Global Stocks, Wall Street Futures Lower Amid Inflation Pressure

Global Stocks, Wall Street Futures Lower Amid Inflation Pressure
People look at an electronic stock board showing Japan's Nikkei 225 index in Tokyo, Japan, on Sept. 16, 2022. (Eugene Hoshiko/AP Photo)
The Associated Press

BEIJING—Global stocks and Wall Street futures fell Friday after higher-than-expected U.S. inflation dashed hopes the Federal Reserve might back off plans for more interest rate hikes.

London and Frankfurt opened lower. Shanghai, Tokyo, and Hong Kong retreated. Oil prices declined.

Wall Street’s benchmark S&P 500 index lost 1.1 percent on Thursday, adding to declines after August inflation stayed near a four-decade high despite four interest rate hikes this year to slow the economy.

On Thursday, U.S. government data showed unemployment claims last week declined while August consumer sales rose. That gives ammunition to Federal Reserve officials who say the economy can tolerate more rate hikes.

Wall Street’s decline indicates “no sign of relief for risk sentiments” while the job market data “provided the go-ahead for further tightening” in monetary policy, Yeap Jun Rong of IG said in a report.

In early trading, the FTSE 100 in London lost 0.3 percent to 7,262.67 and the DAX in Frankfurt shed 1.7 percent to 12,731.46. The CAC 40 in Paris sank 1.4 percent to 6,070.61.

On Wall Street, the S&P 500 future was down 0.9 percent. That for the Dow Jones Industrial Average was off 0.8 percent.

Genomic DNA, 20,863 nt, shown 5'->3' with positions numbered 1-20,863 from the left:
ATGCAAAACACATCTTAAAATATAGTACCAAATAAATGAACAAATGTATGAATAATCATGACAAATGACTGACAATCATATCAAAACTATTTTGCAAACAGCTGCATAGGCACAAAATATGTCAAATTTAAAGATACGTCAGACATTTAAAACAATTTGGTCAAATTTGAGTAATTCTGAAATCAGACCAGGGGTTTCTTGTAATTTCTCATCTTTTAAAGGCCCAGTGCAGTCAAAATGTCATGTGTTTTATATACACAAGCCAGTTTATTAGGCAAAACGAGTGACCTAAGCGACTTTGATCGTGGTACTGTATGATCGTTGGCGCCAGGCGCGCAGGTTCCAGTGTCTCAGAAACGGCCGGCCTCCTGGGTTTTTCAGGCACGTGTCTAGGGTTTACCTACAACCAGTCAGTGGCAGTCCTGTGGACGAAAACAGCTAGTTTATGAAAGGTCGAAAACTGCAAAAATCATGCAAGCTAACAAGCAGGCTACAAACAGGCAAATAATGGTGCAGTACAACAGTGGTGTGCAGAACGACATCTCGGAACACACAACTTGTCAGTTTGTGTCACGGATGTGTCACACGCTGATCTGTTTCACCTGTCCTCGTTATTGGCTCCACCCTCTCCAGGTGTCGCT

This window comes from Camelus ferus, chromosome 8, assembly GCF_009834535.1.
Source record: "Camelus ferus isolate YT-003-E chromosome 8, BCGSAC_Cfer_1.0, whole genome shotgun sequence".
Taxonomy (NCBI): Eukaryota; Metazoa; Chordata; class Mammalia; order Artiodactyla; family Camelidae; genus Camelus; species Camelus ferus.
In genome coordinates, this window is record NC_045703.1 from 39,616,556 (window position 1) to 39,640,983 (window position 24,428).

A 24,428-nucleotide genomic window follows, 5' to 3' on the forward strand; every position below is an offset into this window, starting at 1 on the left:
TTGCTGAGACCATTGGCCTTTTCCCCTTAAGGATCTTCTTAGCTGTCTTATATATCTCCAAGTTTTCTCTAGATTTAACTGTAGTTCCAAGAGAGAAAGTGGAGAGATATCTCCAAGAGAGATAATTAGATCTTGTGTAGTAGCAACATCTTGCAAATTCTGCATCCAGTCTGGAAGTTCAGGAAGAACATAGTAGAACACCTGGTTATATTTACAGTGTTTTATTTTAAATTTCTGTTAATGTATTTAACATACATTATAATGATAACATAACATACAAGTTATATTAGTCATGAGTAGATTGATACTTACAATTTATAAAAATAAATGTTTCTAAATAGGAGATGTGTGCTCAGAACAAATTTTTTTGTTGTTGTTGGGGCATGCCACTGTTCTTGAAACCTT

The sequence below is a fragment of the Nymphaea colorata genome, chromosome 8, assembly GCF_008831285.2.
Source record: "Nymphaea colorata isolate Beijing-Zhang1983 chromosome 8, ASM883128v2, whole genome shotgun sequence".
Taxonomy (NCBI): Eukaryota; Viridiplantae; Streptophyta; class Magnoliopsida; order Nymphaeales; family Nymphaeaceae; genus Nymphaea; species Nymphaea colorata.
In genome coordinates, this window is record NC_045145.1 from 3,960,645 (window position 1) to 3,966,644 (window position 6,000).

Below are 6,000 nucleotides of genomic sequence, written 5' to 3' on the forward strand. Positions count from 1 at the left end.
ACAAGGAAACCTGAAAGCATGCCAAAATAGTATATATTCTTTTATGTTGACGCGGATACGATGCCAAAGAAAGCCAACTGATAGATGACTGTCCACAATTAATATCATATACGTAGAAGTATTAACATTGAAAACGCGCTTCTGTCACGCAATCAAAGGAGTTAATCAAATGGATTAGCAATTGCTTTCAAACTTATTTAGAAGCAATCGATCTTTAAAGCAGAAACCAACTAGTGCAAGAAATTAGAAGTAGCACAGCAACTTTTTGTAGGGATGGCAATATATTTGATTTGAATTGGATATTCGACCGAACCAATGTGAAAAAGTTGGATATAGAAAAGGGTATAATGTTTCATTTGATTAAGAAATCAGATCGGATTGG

The S&P 500 sank Thursday after the Labor Department said applications for unemployment benefits last week fell to a four-month low.

The market benchmark is down 4.1 percent for the week following the biggest pullback in two years on Tuesday after the government reported U.S. consumer prices rose 8.3 percent from a year earlier and 0.1 percent compared with July.

The overall figure was down from June’s 9.1 percent peak. But core inflation, which strips out volatile food and energy prices to give a clearer picture of the trend, rose to 0.6 percent over the previous month, up from July’s 0.3 percent increase.

Traders worry rate hikes by the Federal Reserve and central banks in Europe and Asia to control price rises might derail global economic growth. Two of the Fed’s rate hikes this year have been by 0.75 percentage points, triple its usual margin. Traders expect a similar increase this month.

Fed chair Jerome Powell said in August that rates would stay elevated for some time until the U.S. central bank is sure inflation is under control.

The Dow fell 0.6 percent and the Nasdaq slid 1.4 percent.

In Asia, the Shanghai Composite index lost 2.3 percent to 3,126.39 after data showed Chinese consumer and factory activity improved in August but were still weak. Housing sales fell 30 percent from a year earlier under pressure from a government crackdown on debt.

The Nikkei 225 in Tokyo sank 1.1 percent to 27,567.65 and the Hang Seng in Hong Kong retreated 0.9 percent to 18,761.69.

The Kospi in Seoul shed 0.8 percent to 2,382.78 and Sydney’s S&P-ASX 200 was 1.5 percent lower at 6,739.10.

India’s Sensex retreated 1.7 percent to 58,897.88. New Zealand and Southeast Asian markets declined.

Retail sales data gave a mixed view of how American consumers are coping with inflation. Sales rose by an unexpectedly strong 0.3 percent in August after falling 0.4 percent in July.

Railroad operators mostly edged higher Thursday after a tentative labor agreement was reached, averting a disruptive strike.

In energy markets, benchmark U.S. crude lost 46 cents to $84.64 per barrel in electronic trading on the New York Mercantile Exchange. The contract fell $3.38 on Thursday to $85.10. Brent crude, the price basis for international oil trading, sank 33 cents to $90.51 per barrel in London. It lost $3.26 the previous session to $90.84.

The dollar declined to 143.32 yen from Thursday’s 143.49 yen. The euro fell to 99.60 cents from 99.91 cents.

By Joe McDonald